While the specific embodiments have been illustrated and described in the drawings and foregoing description, numerous modifications are possible without departing from the scope or spirit of the invention.

Patent Citations
Cited PatentFiling datePublication dateApplicantTitle
US1852605 *Jan 11, 1930Apr 5, 1932Bell Telephone Labor IncInductance device
US2421443 *Jul 13, 1943Jun 3, 1947Torresen Carel TClamp
Referenced by
Citing PatentFiling datePublication dateApplicantTitle
US6343962Jan 16, 2001Feb 5, 2002Harting Automotive Gmbh & Co., KgCable lug with a defined contact surface
US6954131Apr 2, 2003Oct 11, 2005Illinois Tool Works Inc.Electrical reactor assembly having center taps
US7315231Mar 24, 2005Jan 1, 2008Illinois Tool Works Inc.Electrical reactor assembly having center taps
US8487732 *Feb 4, 2011Jul 16, 2013Hitachi Industrial Equipment Systems Co., Ltd.Coil transformer composed of unit configuration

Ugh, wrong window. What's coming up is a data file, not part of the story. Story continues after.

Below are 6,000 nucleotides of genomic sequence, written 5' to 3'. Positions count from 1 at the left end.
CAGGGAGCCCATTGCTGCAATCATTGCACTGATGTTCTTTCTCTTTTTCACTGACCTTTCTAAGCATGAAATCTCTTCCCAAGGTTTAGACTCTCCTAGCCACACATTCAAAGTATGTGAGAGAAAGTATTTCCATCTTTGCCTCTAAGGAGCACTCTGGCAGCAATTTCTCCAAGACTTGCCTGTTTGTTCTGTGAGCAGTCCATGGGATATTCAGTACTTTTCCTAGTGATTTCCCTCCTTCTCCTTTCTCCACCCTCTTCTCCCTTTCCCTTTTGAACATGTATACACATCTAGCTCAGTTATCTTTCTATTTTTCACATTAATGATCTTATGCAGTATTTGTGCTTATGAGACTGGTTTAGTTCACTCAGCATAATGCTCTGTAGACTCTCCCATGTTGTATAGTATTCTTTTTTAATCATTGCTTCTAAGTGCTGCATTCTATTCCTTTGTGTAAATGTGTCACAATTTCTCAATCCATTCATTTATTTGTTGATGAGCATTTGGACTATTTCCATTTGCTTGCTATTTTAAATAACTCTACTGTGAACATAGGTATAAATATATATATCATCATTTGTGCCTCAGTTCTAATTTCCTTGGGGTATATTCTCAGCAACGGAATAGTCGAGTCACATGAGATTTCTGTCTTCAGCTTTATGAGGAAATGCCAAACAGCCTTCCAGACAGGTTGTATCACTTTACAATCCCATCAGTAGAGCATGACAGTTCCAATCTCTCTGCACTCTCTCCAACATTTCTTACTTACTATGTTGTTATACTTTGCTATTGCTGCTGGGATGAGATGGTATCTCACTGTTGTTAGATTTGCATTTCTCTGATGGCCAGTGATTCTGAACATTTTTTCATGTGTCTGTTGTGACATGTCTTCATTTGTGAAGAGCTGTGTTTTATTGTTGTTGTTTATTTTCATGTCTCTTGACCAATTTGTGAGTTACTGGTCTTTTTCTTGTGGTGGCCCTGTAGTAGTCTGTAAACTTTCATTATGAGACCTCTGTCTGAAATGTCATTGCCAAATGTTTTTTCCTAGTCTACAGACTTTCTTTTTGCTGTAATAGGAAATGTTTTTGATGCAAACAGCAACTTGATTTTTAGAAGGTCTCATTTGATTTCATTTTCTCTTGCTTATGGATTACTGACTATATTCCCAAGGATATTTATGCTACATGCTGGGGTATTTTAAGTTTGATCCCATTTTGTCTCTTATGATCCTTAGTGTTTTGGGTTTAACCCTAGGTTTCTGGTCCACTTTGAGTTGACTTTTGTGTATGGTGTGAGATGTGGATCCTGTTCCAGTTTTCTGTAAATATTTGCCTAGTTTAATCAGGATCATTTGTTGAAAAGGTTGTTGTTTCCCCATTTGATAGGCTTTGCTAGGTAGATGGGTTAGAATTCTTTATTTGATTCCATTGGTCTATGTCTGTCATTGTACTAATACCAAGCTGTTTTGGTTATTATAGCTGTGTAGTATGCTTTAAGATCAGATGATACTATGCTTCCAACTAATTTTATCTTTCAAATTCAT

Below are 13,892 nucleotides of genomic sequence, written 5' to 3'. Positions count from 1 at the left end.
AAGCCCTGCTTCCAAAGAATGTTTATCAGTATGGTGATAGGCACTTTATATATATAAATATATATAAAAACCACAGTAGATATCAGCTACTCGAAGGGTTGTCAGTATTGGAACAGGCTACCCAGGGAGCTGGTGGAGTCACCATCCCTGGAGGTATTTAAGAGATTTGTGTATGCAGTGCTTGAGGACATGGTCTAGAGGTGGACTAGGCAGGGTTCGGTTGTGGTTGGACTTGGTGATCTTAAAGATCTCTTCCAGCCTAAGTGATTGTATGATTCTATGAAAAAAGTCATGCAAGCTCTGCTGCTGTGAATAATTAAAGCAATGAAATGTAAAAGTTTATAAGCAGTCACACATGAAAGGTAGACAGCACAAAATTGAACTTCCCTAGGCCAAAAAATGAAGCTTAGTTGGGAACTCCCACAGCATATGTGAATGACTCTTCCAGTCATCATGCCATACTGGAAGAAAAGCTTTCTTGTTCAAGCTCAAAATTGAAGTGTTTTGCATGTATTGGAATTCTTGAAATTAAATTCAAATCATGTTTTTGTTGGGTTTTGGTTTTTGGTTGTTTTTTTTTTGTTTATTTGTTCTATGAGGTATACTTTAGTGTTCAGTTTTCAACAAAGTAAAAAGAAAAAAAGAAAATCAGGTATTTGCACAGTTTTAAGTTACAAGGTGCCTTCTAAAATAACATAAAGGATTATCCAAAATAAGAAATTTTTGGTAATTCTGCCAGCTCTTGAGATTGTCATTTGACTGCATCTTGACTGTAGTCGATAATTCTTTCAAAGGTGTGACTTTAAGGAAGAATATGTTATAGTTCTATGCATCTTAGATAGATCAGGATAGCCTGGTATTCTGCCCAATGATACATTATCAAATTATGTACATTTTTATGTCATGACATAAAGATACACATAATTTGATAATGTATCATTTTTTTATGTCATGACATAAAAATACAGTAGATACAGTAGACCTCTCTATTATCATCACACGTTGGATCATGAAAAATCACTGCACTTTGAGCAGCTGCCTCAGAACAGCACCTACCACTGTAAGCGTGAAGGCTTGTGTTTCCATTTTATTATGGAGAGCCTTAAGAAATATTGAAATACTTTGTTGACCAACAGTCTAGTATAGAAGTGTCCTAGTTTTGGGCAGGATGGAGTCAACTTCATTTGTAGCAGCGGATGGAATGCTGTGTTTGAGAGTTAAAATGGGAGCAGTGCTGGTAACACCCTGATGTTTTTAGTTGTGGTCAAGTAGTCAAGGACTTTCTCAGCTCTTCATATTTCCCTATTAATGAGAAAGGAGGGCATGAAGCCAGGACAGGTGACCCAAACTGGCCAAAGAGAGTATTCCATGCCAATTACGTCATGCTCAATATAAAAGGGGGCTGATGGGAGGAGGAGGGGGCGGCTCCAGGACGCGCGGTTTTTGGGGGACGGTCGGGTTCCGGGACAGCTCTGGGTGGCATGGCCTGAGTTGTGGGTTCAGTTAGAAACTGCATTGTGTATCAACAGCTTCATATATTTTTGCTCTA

US20110234355 *Feb 4, 2011Sep 29, 2011Masaki TakeuchiCoil transformer composed of unit configuration
CN102306560A *Jul 15, 2011Jan 4, 2012徐优燕Connecting structure of fixed contact and tapping line of no-excitation tapping switch
CN102306560BJul 15, 2011Dec 25, 2013徐优燕Connecting structure of fixed contact and tapping line of no-excitation tapping switch
CN102473518BJul 9, 2010May 7, 2014Abb研究有限公司Conductor handling tool and a method of applying an electrically insulating material
EP1117151A1 *Jan 4, 2001Jul 18, 2001Harting Automotive GmbH & Co. KGCable shoe
WO2011006845A1 *Jul 9, 2010Jan 20, 2011Abb Research LtdConductor handling tool and a method of applying an electrically insulating material
WO2014129055A1 *Dec 12, 2013Aug 28, 2014Hitachi Industrial Equipment Systems Co., Ltd.Stationary induction equipment coil
Classifications
U.S. Classification336/150, 336/192
International ClassificationH01F27/28, H01F29/02, H01R11/26
Cooperative ClassificationH01F27/2828, H01F29/025, H01R11/26
European ClassificationH01F29/02B, H01F27/28B1, H01R11/26
Legal Events
DateCodeEventDescription
Oct 8, 2008FPAYFee payment
Year of fee payment: 12
Oct 8, 2004FPAYFee payment
Year of fee payment: 8
Sep 28, 2000FPAYFee payment
Year of fee payment: 4